How to spend 48 hours in Glasgow
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Glasgow makes the most of its fascinating history and these are some of the best attractions to visit. Kelvingrove Park, by the River Kelvin, is the setting for Kelvingrove Art Gallery and Museum and the University of Glasgow. Founded in the 13th century, the University moved to its current site in 1870, and is a marvellous Gothic warren of quadrangles and spires. With tours from the visitor centre, plus The Hunterian, Scotland’s oldest museum, which includes scientific and medical exhibits, plus the famous – and largest – Whistler Collection, and the Mackintosh House, replicating Charles Rennie Mackintosh’s own home, it’s well worth the trip to Gilmorehill.
Still in the West End, the Botanic Gardens on Great Western Road are internationally-renowned for their extensive collections of tropical plants and impressive glasshouses – including the spectacular Kibble Palace. Make sure you call in at the National Trust for Scotland-run Tenement House in Buccleuch Street. In the 19th and early 20th centuries, most Glasgow folk lived in tenements, and this wonderfully-preserved first floor flat has survived virtually unchanged for over a century.
Another unusual insight into Glasgow life can be found at Glasgow Central Station. Walking the subterranean tunnels beneath the iconic train station, visitors will hear fascinating stories of famous and infamous travellers who have graced this A-Listed building since it opened in 1879. Tickets must be booked in advance. Not many people know that the UK’s very first police force was formed in Glasgow. Exploring the history of policing from 1779 to the present day, the fascinating Glasgow Police Museum at 30 Bell Street has Europe’s largest display of international police uniforms and insignias from around the world.
Two other little gems are the weirdly wonderful moving statues at Sharmanka Kinetic Gallery in nearby Trongate, and the Britannia Panopticon Music Hall just down the road. The Panopticon is the world’s oldest surviving music hall, seeing performances from such greats as Dan Leno, Harry Lauder and the debut of Stan Laurel. Lost to the city for generations, the music hall has only recently reawakened, and aside from shows and events is open to the public Tuesday to Saturday between noon and 5pm.
Green, Templeton St, Glasgow G40 1AT
People’s Palace, set in historic Glasgow Green, tells the story of the people and city of Glasgow from 1750 to the end of the 20th century. Explore the city’s social history through a wealth of historic artefacts, paintings, prints and photographs, film and interactive computer displays. Get a wonderful insight into how Glaswegians lived, worked and played in years gone by. Visit website
Argyle St, Glasgow G3 8AG
Kelvingrove Art Gallery and Museum is one of Scotland’s most popular free attractions. It has been a favourite with Glasgow residents and visitors since it opened in 1901. The museum has 22 themed galleries displaying an astonishing 8,000 objects, brought together from across Glasgow Museums’ rich and varied collection, which is a Recognised Collection of National Significance. The displays are extensive and wide-ranging, these include the Dutch Old Masters, French Impressionists, Scottish art, Salvador Dali’s Christ of St John of the Cross, natural history, arms and armour, ancient Egypt, Scottish history and archaeology and world cultures. Visit website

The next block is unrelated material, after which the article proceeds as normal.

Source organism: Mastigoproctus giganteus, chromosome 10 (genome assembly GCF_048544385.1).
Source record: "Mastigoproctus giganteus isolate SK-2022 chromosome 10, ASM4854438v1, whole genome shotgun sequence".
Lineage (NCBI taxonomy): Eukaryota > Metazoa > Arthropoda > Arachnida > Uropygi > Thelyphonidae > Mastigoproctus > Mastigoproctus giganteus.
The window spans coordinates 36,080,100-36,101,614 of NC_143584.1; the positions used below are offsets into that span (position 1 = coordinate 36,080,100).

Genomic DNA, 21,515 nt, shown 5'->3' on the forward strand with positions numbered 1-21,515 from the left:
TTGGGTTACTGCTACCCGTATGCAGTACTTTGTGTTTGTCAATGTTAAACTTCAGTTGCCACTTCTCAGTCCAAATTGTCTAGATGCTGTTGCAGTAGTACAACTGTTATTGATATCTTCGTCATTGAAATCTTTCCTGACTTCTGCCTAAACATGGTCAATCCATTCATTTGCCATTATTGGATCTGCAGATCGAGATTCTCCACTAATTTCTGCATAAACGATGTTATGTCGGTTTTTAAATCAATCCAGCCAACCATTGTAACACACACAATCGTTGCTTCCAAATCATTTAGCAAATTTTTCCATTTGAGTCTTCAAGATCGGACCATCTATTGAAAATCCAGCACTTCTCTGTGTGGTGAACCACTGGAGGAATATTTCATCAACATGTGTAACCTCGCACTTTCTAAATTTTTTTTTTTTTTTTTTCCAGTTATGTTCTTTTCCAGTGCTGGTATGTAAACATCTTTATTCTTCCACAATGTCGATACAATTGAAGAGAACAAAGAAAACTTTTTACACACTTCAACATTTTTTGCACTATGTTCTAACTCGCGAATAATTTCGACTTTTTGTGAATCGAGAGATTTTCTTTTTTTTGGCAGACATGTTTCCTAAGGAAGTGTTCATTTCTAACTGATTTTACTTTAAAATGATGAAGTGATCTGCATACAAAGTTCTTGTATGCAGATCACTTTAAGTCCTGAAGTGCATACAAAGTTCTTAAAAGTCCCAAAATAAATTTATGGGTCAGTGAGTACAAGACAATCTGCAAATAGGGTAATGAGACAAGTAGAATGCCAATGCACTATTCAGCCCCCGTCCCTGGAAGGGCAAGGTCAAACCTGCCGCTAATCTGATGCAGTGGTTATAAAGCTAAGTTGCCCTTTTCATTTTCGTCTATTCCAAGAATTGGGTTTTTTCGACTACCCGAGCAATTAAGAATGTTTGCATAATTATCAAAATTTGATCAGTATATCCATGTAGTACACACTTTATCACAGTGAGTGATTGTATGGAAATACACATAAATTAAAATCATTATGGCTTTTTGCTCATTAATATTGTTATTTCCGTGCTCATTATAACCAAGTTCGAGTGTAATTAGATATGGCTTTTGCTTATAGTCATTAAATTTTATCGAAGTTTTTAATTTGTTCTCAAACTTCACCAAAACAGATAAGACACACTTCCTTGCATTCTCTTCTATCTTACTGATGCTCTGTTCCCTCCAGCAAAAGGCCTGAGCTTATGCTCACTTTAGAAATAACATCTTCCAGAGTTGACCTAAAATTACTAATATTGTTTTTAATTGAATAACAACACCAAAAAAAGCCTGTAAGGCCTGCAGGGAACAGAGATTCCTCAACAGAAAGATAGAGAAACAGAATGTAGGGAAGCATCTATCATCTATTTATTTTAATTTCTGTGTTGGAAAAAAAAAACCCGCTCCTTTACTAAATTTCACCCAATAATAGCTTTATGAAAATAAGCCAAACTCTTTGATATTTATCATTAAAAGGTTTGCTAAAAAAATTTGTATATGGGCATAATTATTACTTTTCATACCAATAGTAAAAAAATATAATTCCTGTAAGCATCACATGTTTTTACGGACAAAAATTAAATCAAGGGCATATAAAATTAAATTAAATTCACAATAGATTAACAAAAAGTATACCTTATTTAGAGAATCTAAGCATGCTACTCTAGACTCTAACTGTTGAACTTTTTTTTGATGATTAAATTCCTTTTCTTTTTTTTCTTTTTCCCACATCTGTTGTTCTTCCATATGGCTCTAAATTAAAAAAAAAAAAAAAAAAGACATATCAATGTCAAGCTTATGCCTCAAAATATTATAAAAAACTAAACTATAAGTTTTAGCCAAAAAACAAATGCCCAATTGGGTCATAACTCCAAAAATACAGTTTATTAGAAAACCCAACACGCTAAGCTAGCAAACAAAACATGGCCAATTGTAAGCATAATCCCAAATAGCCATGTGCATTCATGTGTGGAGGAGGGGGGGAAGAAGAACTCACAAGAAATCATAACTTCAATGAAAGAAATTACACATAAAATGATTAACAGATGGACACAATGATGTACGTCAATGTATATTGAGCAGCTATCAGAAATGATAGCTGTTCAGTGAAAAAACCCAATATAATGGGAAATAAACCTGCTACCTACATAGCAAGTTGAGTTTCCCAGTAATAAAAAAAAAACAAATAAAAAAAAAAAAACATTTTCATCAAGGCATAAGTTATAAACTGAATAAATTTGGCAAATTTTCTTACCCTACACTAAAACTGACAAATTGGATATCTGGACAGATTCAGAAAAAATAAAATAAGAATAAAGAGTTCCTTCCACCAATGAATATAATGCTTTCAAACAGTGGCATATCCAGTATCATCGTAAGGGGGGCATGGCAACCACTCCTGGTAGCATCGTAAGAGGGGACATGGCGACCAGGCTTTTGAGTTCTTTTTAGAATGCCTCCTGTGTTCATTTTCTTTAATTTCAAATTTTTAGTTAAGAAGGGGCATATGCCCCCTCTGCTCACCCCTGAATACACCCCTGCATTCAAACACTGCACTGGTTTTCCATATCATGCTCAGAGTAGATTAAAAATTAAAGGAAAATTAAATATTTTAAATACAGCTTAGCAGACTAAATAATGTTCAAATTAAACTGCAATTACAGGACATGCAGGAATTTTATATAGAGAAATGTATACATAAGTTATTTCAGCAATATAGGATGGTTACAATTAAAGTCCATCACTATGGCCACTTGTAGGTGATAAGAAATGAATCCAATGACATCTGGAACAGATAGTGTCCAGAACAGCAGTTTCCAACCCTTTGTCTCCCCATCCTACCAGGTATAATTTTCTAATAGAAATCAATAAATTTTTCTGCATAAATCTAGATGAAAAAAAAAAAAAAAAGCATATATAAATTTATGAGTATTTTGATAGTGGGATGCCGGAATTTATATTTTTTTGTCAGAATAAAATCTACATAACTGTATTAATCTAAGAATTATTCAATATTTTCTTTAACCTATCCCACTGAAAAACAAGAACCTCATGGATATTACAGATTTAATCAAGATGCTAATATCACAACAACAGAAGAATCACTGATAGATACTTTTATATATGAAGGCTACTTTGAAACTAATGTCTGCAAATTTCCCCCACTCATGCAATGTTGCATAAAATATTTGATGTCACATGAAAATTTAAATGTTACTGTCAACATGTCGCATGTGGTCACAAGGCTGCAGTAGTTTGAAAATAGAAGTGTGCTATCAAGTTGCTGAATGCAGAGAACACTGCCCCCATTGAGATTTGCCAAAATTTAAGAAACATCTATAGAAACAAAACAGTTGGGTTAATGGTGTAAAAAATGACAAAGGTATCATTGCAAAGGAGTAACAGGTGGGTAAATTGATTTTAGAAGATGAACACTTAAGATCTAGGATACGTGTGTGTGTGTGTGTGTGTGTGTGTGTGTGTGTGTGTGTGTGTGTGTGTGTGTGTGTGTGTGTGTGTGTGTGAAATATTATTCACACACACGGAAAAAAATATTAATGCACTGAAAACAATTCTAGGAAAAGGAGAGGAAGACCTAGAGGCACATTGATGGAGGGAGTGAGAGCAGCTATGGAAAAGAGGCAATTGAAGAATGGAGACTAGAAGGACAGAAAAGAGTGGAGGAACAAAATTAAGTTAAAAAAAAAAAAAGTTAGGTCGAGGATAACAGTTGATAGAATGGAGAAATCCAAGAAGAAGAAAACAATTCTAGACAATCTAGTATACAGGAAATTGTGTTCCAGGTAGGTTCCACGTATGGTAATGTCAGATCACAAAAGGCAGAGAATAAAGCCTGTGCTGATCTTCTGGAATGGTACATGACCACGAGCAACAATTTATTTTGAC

Gavieside, West Calder EH55 8PT
Five Sisters is a family-run zoo with over 198 different species of mammals, birds and reptiles from around the world. There’s lots to see and do and if you want to really get up close, take part in one of the three daily handling sessions, feed the lemurs, or book in advance to be a zoo keeper for a half or full day. There are also a number of free daily keeper talks which coincide with feeding times, and many interactive areas including walk through bird aviary, wallaby walkabout and large enclosure for the meerkats/cranes and giant tortoise. Don’t miss the large indoor reptile house with over 40 species and petting area with rabbits, guinea pigs and pygmy goats. Visit website
George Square, Glasgow G2 1BA
City Sightseeing bus tours are the perfect way to see Glasgow. The Glasgow City Sightseeing double deck open top buses operate regularly from 0930 until 1630 and the complete tour lasts one hour and 50 minutes, taking in the best that Glasgow has to offer. Your ticket is valid for two consecutive days and you can hop on and hop off as often as you like at any of the 28 stops on the tour route. Keep your ticket and present it to staff on any other City Sightseeing Worldwide tour to receive a 10% discount. There’s a choice of multilingual commentary in English, French, German, Italian, Spanish, Swedish, Russian, Portuguese and Mandarin via headphones, or live English speaking guides on selected journeys. Visit website
100 Pointhouse Rd, Govan, Glasgow G3 8RS
The multi-award winning Riverside Museum is home to over 3,000 objects that detail Glasgow’s rich past from its days as maritime powerhouse to a glimpse into daily Glasgow life in the early to mid 20th century. Amongst the objects on display are everything from skateboards to locomotives, paintings to prams, velocipedes to voiturettes, vintage cars to a stormtrooper, there really is something to delight visitors of all ages. Visit website
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Image credits: ©EcoView/stock.adobe.com; Glasgow Museums/mcateerphoto.com; shutterstock.com